Investor Relations and Social Media: Five Key Takeaways

As part of Social Media Week in NY, I attended a panel with six different investor relations communicators who were leading the adoption of social media within their IR groups.

With 63% of institutional investors reporting social media to be an input that will have increasing importance in investment decisions, it has quickly become a channel that the IR industry can no longer ignore, despite compliance concerns present in any Reg FD communication.

Surprisingly, the discussion around compliance was limited – the group has taken steps to mitigate risks while focusing on innovation in this space. We have started to see this from our clients more frequently now – where previously, regulated communication groups have been unable to overcome the compliance concern, they are now focusing on the opportunity that innovation in social media can provide.

Some other points that the panel agreed on during the conversation were:

1)    Context is key for investors to find signal in social media

In order for investors to find value in IR comms through social media, they need a way to cut through the noise of consumers talking about the same brand. StockTwits’ development of the “$” in tweets has helped bubble stock and earnings information to the top of the pile and IR communicators are actively using this in their information releases.

This is one of the great differentiators of Twitter as a platform compared to Facebook. Whether a poster uses a hashtag or a dollar sign, it enables you to push your message into any niche group that you want to be in. It also creates an efficient way for searchers to find this specific content through the competing noise.

2)    Curation of content is an art, not a science

Howard Lindzon of StockTwits says that his company focuses on four components to ensure effective curation of stock-focused content not only for the internal StockTwits community, but also for the top-tier media partners using this consumer generated content: Community self-policing through user flagging of off-topic content, an internal StockTwits moderation team, automatic keyword filters, and technology to pull in the right content from the right contributors from the outset.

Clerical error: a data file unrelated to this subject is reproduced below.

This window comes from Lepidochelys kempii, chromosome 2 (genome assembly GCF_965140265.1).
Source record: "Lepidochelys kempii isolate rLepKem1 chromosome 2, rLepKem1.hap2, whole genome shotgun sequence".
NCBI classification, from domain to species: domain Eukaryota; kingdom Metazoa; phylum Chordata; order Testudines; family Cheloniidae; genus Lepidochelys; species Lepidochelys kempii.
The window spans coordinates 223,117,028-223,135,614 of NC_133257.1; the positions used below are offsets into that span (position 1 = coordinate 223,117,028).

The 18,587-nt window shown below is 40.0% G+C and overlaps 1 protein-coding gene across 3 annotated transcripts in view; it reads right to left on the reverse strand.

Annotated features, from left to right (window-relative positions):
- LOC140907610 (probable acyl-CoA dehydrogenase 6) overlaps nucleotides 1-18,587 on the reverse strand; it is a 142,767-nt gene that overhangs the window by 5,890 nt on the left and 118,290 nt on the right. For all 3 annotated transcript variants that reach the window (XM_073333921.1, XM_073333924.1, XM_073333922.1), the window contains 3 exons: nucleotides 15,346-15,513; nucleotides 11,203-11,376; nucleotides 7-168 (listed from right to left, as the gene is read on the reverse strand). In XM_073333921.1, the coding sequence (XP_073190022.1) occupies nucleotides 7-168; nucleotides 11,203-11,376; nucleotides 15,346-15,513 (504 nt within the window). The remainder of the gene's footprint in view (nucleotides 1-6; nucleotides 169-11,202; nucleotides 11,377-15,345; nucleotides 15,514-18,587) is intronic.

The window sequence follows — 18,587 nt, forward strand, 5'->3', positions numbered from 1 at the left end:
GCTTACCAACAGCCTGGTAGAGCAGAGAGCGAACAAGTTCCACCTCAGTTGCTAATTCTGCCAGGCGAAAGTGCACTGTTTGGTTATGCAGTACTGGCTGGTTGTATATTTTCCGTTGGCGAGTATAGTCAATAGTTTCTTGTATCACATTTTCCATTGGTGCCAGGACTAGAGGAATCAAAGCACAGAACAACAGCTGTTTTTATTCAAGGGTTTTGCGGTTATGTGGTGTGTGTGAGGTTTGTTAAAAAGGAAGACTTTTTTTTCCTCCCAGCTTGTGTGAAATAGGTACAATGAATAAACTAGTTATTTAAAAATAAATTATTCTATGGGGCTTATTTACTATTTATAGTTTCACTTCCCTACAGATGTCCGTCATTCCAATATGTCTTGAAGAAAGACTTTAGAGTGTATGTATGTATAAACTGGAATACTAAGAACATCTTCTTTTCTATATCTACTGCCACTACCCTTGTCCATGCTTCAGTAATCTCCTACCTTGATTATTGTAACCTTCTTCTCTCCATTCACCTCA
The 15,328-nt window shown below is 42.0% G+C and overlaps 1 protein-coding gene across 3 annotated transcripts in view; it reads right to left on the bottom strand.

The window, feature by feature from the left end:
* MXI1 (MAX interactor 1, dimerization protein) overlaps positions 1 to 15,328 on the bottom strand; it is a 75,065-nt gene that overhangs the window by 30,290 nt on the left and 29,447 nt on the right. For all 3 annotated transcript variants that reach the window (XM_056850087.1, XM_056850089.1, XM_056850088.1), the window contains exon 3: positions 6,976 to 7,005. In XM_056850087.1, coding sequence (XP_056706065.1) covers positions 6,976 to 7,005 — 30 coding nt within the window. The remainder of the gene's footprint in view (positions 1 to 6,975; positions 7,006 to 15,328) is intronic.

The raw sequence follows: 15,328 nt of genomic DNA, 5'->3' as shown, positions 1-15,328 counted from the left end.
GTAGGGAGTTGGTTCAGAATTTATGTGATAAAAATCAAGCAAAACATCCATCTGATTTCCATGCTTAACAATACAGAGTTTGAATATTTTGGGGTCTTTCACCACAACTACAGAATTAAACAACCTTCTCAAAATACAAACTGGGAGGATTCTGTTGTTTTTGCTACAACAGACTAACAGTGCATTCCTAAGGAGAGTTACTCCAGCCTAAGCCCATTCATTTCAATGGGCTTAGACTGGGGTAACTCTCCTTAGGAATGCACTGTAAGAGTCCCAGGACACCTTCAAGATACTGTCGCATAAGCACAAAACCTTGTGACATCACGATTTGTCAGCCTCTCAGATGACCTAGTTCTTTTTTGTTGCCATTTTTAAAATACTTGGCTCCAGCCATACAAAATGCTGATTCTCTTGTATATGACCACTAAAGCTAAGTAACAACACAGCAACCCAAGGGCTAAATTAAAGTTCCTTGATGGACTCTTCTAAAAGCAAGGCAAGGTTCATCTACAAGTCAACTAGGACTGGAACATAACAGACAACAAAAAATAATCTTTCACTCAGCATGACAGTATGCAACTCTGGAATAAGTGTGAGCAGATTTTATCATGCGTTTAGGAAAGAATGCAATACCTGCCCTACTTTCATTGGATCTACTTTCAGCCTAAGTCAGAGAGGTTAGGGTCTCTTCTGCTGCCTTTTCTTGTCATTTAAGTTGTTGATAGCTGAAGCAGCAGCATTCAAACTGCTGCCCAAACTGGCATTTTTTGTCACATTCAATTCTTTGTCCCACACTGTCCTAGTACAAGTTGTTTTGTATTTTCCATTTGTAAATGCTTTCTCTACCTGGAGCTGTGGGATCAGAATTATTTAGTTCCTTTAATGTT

While today’s technology is powerful and automatic filters efficient, we’ve found that nothing beats having a human looking through content. StockTwits’ use of community alerting as well as a moderation team is a model we roll out for our clients in many projects as well – often in conjunction with automatic filtering. This lets us be as efficient as possible without missing out on the value that experience around a topic can provide in curation.

3)    Retail investors can be as well informed as their institutional counterparts

Friederike Edelmann, Director of Investor Relations at SAP (an Ogilvy client), spoke about how social media has helped her company maintain its commitment to treat all investors in the same way. When SAP releases a news bulletin, the IR department starts with a typical PR Newswire release, but follows immediately with a tweet through its corporate Twitter handle.

68% of surveyed companies do the same thing as SAP, which makes sense since this platform helps companies not only reach the retail investor, but also financial writers. In fact, according to the Financial Media Conference, 60% of financial bloggers use Twitter as their primary news source.